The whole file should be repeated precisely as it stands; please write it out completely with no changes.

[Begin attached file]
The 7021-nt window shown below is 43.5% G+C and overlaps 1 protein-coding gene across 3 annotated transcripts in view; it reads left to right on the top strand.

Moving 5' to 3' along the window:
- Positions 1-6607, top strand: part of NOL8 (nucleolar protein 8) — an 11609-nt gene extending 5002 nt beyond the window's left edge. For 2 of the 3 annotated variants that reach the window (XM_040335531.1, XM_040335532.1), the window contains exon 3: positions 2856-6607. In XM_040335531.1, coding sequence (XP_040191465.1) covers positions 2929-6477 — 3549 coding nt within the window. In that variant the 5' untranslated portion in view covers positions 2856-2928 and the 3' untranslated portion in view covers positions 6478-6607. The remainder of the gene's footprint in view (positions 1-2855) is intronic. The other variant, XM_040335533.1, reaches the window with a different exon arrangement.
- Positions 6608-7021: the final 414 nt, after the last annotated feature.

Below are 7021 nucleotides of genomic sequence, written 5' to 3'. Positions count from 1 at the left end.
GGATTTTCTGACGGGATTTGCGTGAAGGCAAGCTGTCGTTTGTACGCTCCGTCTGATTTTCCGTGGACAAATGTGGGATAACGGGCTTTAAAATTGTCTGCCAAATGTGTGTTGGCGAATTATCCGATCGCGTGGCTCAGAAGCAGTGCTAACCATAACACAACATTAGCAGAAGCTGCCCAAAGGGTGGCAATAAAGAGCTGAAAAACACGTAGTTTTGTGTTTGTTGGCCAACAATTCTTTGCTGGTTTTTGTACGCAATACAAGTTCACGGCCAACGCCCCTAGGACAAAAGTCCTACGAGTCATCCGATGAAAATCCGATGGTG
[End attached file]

The 7021-nt window shown below is 43.5% G+C and overlaps 1 protein-coding gene across 3 annotated transcripts in view; it reads left to right on the top strand.

Moving 5' to 3' along the window:
- Positions 1-6607, top strand: part of NOL8 (nucleolar protein 8) — an 11609-nt gene extending 5002 nt beyond the window's left edge. For 2 of the 3 annotated variants that reach the window (XM_040335531.1, XM_040335532.1), the window contains exon 3: positions 2856-6607. In XM_040335531.1, coding sequence (XP_040191465.1) covers positions 2929-6477 — 3549 coding nt within the window. In that variant the 5' untranslated portion in view covers positions 2856-2928 and the 3' untranslated portion in view covers positions 6478-6607. The remainder of the gene's footprint in view (positions 1-2855) is intronic. The other variant, XM_040335533.1, reaches the window with a different exon arrangement.
- Positions 6608-7021: the final 414 nt, after the last annotated feature.

Below are 7021 nucleotides of genomic sequence, written 5' to 3'. Positions count from 1 at the left end.
GGATTTTCTGACGGGATTTGCGTGAAGGCAAGCTGTCGTTTGTACGCTCCGTCTGATTTTCCGTGGACAAATGTGGGATAACGGGCTTTAAAATTGTCTGCCAAATGTGTGTTGGCGAATTATCCGATCGCGTGGCTCAGAAGCAGTGCTAACCATAACACAACATTAGCAGAAGCTGCCCAAAGGGTGGCAATAAAGAGCTGAAAAACACGTAGTTTTGTGTTTGTTGGCCAACAATTCTTTGCTGGTTTTTGTACGCAATACAAGTTCACGGCCAACGCCCCTAGGACAAAAGTCCTACGAGTCATCCGATGAAAATCCGATGGTG